2022 Performing Arts Conference Brings in Record Numbers to Denver, Colorado 

“Shaking Up” the Status Quo 

Sponsored by National Federation of State High School Associations

A record 96 representatives, 23 states, and 15 national organizations took part in the 23rd annual NFHS Performing Arts Conference (PAC) held on September 19th – 21st in Denver, Colorado. The 2022 PAC marks the largest number of attendees at the PAC. As individuals came from across the country to hear from speakers on a variety of topics, attendees had the opportunity to hear approximately 25 different topics that pertained to the performing arts space.

Performing Arts Conference

This conference has grown significantly over the years, increasing from 82 participants in 2021, while retaining longtime patrons.

One PAC veteran, Craig Manteuffel, NFHS Music Committee Chairperson and Assistant Executive Director at the Kansas State High School Activities Association (KSHSAA), reflected on his previous experiences while assessing the conference’s evolution in recent years.

“I attended the PAC for the first time in 2015. Networking was exactly what I needed in my first year at the KSHSAA,” remarked Manteuffel. “Since that time, we have seen tremendous growth for the PAC. The number of attendees has tripled, which is awesome, but now all sessions and presenters are locked in on the current challenges that state music administrators are facing across our country. Dr. James Weaver, Kyle Mills, Ken Burke (NFHS staff), and the two committee chairs work diligently throughout the year to offer the best conference possible. We have already started working on ideas for next year’s 2023 PAC. Please join us—you will not be disappointed!”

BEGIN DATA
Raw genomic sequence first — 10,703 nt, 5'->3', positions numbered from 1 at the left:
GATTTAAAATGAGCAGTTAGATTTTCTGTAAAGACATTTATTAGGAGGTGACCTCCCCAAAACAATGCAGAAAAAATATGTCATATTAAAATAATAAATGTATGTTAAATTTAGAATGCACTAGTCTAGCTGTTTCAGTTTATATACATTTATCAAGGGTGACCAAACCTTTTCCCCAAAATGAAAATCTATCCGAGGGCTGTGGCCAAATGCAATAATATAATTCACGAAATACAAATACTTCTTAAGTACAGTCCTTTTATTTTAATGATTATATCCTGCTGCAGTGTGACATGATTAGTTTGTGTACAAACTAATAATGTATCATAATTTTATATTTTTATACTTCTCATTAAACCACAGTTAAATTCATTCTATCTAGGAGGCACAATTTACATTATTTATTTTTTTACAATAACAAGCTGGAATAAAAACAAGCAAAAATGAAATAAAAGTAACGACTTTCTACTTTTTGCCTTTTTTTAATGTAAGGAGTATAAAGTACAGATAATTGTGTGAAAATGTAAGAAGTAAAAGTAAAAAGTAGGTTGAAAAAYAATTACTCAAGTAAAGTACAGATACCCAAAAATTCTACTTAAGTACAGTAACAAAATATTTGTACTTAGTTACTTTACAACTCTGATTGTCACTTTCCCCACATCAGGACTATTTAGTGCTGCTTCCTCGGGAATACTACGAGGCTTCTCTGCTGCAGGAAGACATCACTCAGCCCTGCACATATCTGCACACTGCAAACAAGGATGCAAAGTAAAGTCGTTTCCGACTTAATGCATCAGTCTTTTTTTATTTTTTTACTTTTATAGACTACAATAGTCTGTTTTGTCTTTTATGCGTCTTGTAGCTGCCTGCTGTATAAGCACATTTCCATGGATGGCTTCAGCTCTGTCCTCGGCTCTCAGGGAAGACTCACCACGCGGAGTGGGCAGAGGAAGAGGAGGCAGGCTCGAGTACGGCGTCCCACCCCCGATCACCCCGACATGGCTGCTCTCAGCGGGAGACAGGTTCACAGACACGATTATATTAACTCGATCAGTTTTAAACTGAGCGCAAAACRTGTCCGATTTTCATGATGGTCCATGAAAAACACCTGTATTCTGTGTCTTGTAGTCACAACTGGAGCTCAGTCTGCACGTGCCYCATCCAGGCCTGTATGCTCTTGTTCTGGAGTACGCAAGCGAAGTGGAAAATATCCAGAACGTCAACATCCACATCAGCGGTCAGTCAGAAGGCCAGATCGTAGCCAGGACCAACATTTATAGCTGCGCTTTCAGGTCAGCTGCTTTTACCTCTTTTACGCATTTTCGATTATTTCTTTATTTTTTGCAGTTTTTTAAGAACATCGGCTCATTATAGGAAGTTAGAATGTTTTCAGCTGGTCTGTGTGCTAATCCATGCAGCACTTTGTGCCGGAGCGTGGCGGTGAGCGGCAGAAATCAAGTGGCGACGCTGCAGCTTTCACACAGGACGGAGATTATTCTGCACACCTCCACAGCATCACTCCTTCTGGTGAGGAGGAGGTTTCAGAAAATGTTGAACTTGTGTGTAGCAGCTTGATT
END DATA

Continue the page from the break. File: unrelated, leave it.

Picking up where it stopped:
The 2022 Performing Arts Conference featured many presenters, including Jon Oglesby, Utah High School Activities Association Assistant Director, as the keynote speaker. Throughout his speech, Oglesby emphasized the idea of “shaking it up” as educators, administrators, and individuals, and how people can embrace change while facing difficult circumstances.

Throughout Oglesby’s presentation, he gave clear examples on how attendees could “shake up their minds” as individuals and why they should step out of their comfort zones while disrupting their daily patterns. Oglesby explained that the only way people can continuously improve is by accepting their own flaws, challenging themselves daily, and embracing change in their routines. Through positivity, determination, and a servant mindset, he concludes that it is never too late to shake it up and make improvements in daily life.

“The education community is going through a period of profound change, and educators need to be ready to ‘shake up’ the status quo to better reach our students and communities,” said Oglesby. “However, even in the process of making those professional changes, educators need to also be aware of the small changes that can be made in both our relationships and personal lives to revitalize and reinvigorate our dedication to this noble calling. It’s amazing what people are capable of when they look at shaking up the habits, hurts, and mindsets that have bogged us all down at times, whether personally or professionally.”

Performing Arts Conference